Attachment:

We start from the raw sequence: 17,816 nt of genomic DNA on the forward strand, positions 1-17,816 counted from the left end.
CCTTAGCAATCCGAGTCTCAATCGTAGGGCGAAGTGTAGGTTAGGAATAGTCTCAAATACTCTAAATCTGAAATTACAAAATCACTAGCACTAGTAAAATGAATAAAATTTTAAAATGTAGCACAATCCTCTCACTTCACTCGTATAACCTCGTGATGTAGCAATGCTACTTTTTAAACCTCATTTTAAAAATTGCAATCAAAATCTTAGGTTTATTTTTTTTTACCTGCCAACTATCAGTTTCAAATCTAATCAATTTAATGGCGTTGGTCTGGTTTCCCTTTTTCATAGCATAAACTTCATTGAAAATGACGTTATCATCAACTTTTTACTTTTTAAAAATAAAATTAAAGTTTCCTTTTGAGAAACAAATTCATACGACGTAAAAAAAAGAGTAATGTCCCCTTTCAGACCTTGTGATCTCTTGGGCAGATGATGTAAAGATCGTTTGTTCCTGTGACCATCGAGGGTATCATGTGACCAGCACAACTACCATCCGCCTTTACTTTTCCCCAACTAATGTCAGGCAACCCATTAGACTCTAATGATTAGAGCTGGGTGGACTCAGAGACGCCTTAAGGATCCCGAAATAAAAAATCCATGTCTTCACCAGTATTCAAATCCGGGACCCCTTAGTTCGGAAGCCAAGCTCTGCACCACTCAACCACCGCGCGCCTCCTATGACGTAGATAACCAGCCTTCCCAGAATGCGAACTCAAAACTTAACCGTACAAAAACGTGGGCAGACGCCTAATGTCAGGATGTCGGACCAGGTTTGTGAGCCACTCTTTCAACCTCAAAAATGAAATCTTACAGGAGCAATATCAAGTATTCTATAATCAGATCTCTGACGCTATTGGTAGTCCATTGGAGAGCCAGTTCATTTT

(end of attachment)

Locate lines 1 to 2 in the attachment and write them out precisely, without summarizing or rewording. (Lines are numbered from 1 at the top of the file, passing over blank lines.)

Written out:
We start from the raw sequence: 17,816 nt of genomic DNA on the forward strand, positions 1-17,816 counted from the left end.
CCTTAGCAATCCGAGTCTCAATCGTAGGGCGAAGTGTAGGTTAGGAATAGTCTCAAATACTCTAAATCTGAAATTACAAAATCACTAGCACTAGTAAAATGAATAAAATTTTAAAATGTAGCACAATCCTCTCACTTCACTCGTATAACCTCGTGATGTAGCAATGCTACTTTTTAAACCTCATTTTAAAAATTGCAATCAAAATCTTAGGTTTATTTTTTTTTACCTGCCAACTATCAGTTTCAAATCTAATCAATTTAATGGCGTTGGTCTGGTTTCCCTTTTTCATAGCATAAACTTCATTGAAAATGACGTTATCATCAACTTTTTACTTTTTAAAAATAAAATTAAAGTTTCCTTTTGAGAAACAAATTCATACGACGTAAAAAAAAGAGTAATGTCCCCTTTCAGACCTTGTGATCTCTTGGGCAGATGATGTAAAGATCGTTTGTTCCTGTGACCATCGAGGGTATCATGTGACCAGCACAACTACCATCCGCCTTTACTTTTCCCCAACTAATGTCAGGCAACCCATTAGACTCTAATGATTAGAGCTGGGTGGACTCAGAGACGCCTTAAGGATCCCGAAATAAAAAATCCATGTCTTCACCAGTATTCAAATCCGGGACCCCTTAGTTCGGAAGCCAAGCTCTGCACCACTCAACCACCGCGCGCCTCCTATGACGTAGATAACCAGCCTTCCCAGAATGCGAACTCAAAACTTAACCGTACAAAAACGTGGGCAGACGCCTAATGTCAGGATGTCGGACCAGGTTTGTGAGCCACTCTTTCAACCTCAAAAATGAAATCTTACAGGAGCAATATCAAGTATTCTATAATCAGATCTCTGACGCTATTGGTAGTCCATTGGAGAGCCAGTTCATTTT